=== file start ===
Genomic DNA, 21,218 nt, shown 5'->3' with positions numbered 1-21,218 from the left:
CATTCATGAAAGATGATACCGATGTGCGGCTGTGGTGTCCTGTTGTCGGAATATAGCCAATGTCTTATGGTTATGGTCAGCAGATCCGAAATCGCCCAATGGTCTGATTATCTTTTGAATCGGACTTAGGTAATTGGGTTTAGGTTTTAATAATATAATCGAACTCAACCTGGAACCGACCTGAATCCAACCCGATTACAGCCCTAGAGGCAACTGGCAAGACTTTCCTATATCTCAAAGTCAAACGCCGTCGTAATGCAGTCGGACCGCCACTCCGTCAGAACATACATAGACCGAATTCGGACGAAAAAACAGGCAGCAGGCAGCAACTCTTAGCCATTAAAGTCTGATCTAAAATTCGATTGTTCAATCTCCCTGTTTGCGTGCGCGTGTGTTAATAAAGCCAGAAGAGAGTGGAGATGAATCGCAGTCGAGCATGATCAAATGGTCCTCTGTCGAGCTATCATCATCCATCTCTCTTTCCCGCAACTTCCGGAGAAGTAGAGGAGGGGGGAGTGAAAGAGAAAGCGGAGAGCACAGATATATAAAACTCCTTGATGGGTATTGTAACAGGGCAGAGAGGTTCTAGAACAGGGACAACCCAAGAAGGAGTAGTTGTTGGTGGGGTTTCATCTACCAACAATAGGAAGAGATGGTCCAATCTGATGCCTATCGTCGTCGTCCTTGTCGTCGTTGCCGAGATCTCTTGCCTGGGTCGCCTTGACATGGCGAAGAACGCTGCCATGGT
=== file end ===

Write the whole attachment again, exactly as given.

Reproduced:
Genomic DNA, 21,218 nt, shown 5'->3' with positions numbered 1-21,218 from the left:
CATTCATGAAAGATGATACCGATGTGCGGCTGTGGTGTCCTGTTGTCGGAATATAGCCAATGTCTTATGGTTATGGTCAGCAGATCCGAAATCGCCCAATGGTCTGATTATCTTTTGAATCGGACTTAGGTAATTGGGTTTAGGTTTTAATAATATAATCGAACTCAACCTGGAACCGACCTGAATCCAACCCGATTACAGCCCTAGAGGCAACTGGCAAGACTTTCCTATATCTCAAAGTCAAACGCCGTCGTAATGCAGTCGGACCGCCACTCCGTCAGAACATACATAGACCGAATTCGGACGAAAAAACAGGCAGCAGGCAGCAACTCTTAGCCATTAAAGTCTGATCTAAAATTCGATTGTTCAATCTCCCTGTTTGCGTGCGCGTGTGTTAATAAAGCCAGAAGAGAGTGGAGATGAATCGCAGTCGAGCATGATCAAATGGTCCTCTGTCGAGCTATCATCATCCATCTCTCTTTCCCGCAACTTCCGGAGAAGTAGAGGAGGGGGGAGTGAAAGAGAAAGCGGAGAGCACAGATATATAAAACTCCTTGATGGGTATTGTAACAGGGCAGAGAGGTTCTAGAACAGGGACAACCCAAGAAGGAGTAGTTGTTGGTGGGGTTTCATCTACCAACAATAGGAAGAGATGGTCCAATCTGATGCCTATCGTCGTCGTCCTTGTCGTCGTTGCCGAGATCTCTTGCCTGGGTCGCCTTGACATGGCGAAGAACGCTGCCATGGT